Dieuwertje Hehewerth: This letter-writing, paired with the focus on clothes, makes the research focus on, and work through, ephemeral forms. They are objects that have a transitory quality – a quality of carrying and covering – of existing as an in between. I’m curious if you see these relations? And more directly in relation to the project, what it is about these ephemeral objects/forms that catch your attention? What have you learned by exploring these mediums as a way to remember and engage?
Renée Turner: It is precisely the ephemerality that fascinates me. Like the body, Gisèle’s clothes will turn to dust, photographs taken to preserve memories will fade, or lose relevance, simply because those represented are no longer remembered. But there are always echoes. I thought often of Virginia Woolf’s line in To the Lighthouse where she says: “how once hands were busy with hooks and buttons; how once the looking-glass had held a face; had held a world hollowed out in which a figure turned.” I think by going into the intimate space of her closet, I imagined her figure. And I say imagined, because there is always an element of fiction in remembering, especially with things you have never known.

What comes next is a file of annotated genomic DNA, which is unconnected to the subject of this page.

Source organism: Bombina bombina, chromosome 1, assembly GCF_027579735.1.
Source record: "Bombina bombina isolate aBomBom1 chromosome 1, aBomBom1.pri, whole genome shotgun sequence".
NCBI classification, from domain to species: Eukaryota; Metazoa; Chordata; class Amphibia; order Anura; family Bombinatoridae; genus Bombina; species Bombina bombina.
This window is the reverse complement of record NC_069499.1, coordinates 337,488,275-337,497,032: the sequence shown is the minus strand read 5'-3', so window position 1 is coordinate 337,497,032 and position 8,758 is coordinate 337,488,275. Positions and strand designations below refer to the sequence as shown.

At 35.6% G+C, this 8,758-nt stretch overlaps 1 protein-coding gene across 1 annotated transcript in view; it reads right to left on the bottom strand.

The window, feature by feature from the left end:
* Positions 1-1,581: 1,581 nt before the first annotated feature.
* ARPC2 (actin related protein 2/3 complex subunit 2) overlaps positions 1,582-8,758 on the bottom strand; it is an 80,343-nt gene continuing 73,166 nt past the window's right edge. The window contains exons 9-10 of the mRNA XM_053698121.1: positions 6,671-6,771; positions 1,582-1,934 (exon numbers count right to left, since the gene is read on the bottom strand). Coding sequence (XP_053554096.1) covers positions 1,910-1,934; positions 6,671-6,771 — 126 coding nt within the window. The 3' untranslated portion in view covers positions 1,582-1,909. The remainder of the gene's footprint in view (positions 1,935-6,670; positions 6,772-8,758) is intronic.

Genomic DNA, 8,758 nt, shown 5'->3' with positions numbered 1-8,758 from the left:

Read the full interview here.